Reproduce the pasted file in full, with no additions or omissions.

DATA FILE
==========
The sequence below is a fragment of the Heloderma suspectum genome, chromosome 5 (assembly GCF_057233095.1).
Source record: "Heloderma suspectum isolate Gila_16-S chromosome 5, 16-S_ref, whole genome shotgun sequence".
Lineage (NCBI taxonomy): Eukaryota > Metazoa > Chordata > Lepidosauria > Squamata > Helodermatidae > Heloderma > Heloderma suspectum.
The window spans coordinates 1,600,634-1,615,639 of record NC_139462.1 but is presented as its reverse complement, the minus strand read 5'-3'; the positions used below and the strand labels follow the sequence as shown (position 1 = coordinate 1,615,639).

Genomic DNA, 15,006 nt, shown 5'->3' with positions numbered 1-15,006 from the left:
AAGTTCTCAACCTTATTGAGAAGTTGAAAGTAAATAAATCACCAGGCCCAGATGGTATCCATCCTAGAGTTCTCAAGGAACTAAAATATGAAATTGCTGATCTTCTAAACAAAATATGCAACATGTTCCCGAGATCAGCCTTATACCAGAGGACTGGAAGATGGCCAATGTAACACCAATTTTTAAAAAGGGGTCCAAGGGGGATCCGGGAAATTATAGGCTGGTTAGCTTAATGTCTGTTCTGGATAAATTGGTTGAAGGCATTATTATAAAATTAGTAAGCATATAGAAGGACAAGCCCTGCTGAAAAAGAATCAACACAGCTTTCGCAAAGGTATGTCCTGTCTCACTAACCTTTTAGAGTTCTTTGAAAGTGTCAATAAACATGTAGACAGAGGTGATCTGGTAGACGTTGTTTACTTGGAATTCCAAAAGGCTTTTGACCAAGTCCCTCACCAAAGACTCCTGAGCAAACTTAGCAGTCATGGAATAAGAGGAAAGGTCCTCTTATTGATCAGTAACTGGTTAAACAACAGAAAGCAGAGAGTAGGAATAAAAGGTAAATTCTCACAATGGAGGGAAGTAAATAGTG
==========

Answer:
The sequence below is a fragment of the Heloderma suspectum genome, chromosome 5 (assembly GCF_057233095.1).
Source record: "Heloderma suspectum isolate Gila_16-S chromosome 5, 16-S_ref, whole genome shotgun sequence".
Lineage (NCBI taxonomy): Eukaryota > Metazoa > Chordata > Lepidosauria > Squamata > Helodermatidae > Heloderma > Heloderma suspectum.
The window spans coordinates 1,600,634-1,615,639 of record NC_139462.1 but is presented as its reverse complement, the minus strand read 5'-3'; the positions used below and the strand labels follow the sequence as shown (position 1 = coordinate 1,615,639).

Genomic DNA, 15,006 nt, shown 5'->3' with positions numbered 1-15,006 from the left:
AAGTTCTCAACCTTATTGAGAAGTTGAAAGTAAATAAATCACCAGGCCCAGATGGTATCCATCCTAGAGTTCTCAAGGAACTAAAATATGAAATTGCTGATCTTCTAAACAAAATATGCAACATGTTCCCGAGATCAGCCTTATACCAGAGGACTGGAAGATGGCCAATGTAACACCAATTTTTAAAAAGGGGTCCAAGGGGGATCCGGGAAATTATAGGCTGGTTAGCTTAATGTCTGTTCTGGATAAATTGGTTGAAGGCATTATTATAAAATTAGTAAGCATATAGAAGGACAAGCCCTGCTGAAAAAGAATCAACACAGCTTTCGCAAAGGTATGTCCTGTCTCACTAACCTTTTAGAGTTCTTTGAAAGTGTCAATAAACATGTAGACAGAGGTGATCTGGTAGACGTTGTTTACTTGGAATTCCAAAAGGCTTTTGACCAAGTCCCTCACCAAAGACTCCTGAGCAAACTTAGCAGTCATGGAATAAGAGGAAAGGTCCTCTTATTGATCAGTAACTGGTTAAACAACAGAAAGCAGAGAGTAGGAATAAAAGGTAAATTCTCACAATGGAGGGAAGTAAATAGTG